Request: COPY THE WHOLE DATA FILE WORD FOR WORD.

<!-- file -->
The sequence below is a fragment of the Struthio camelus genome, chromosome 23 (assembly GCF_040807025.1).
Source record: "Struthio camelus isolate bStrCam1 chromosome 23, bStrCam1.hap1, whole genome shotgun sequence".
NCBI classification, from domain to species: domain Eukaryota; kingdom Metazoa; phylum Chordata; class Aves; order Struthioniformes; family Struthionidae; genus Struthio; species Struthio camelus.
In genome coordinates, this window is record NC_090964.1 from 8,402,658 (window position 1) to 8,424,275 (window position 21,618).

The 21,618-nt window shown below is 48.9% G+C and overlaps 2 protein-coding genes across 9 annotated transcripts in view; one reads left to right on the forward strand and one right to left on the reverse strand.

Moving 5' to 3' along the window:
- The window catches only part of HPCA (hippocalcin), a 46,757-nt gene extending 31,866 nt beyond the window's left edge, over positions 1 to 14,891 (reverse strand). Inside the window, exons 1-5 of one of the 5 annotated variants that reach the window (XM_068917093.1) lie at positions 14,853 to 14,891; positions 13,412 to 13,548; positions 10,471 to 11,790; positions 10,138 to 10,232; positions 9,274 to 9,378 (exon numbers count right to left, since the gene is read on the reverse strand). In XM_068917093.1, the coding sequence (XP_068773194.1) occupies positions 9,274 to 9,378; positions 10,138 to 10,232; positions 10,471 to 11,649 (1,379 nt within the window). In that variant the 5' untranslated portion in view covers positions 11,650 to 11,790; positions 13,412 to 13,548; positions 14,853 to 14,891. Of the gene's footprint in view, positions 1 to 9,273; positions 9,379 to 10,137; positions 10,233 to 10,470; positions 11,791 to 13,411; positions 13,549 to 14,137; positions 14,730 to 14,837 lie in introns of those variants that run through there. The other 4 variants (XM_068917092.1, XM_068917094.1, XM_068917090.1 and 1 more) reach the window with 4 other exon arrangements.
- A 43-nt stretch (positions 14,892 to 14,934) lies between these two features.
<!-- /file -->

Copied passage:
The sequence below is a fragment of the Struthio camelus genome, chromosome 23 (assembly GCF_040807025.1).
Source record: "Struthio camelus isolate bStrCam1 chromosome 23, bStrCam1.hap1, whole genome shotgun sequence".
NCBI classification, from domain to species: domain Eukaryota; kingdom Metazoa; phylum Chordata; class Aves; order Struthioniformes; family Struthionidae; genus Struthio; species Struthio camelus.
In genome coordinates, this window is record NC_090964.1 from 8,402,658 (window position 1) to 8,424,275 (window position 21,618).

The 21,618-nt window shown below is 48.9% G+C and overlaps 2 protein-coding genes across 9 annotated transcripts in view; one reads left to right on the forward strand and one right to left on the reverse strand.

Moving 5' to 3' along the window:
- The window catches only part of HPCA (hippocalcin), a 46,757-nt gene extending 31,866 nt beyond the window's left edge, over positions 1 to 14,891 (reverse strand). Inside the window, exons 1-5 of one of the 5 annotated variants that reach the window (XM_068917093.1) lie at positions 14,853 to 14,891; positions 13,412 to 13,548; positions 10,471 to 11,790; positions 10,138 to 10,232; positions 9,274 to 9,378 (exon numbers count right to left, since the gene is read on the reverse strand). In XM_068917093.1, the coding sequence (XP_068773194.1) occupies positions 9,274 to 9,378; positions 10,138 to 10,232; positions 10,471 to 11,649 (1,379 nt within the window). In that variant the 5' untranslated portion in view covers positions 11,650 to 11,790; positions 13,412 to 13,548; positions 14,853 to 14,891. Of the gene's footprint in view, positions 1 to 9,273; positions 9,379 to 10,137; positions 10,233 to 10,470; positions 11,791 to 13,411; positions 13,549 to 14,137; positions 14,730 to 14,837 lie in introns of those variants that run through there. The other 4 variants (XM_068917092.1, XM_068917094.1, XM_068917090.1 and 1 more) reach the window with 4 other exon arrangements.
- A 43-nt stretch (positions 14,892 to 14,934) lies between these two features.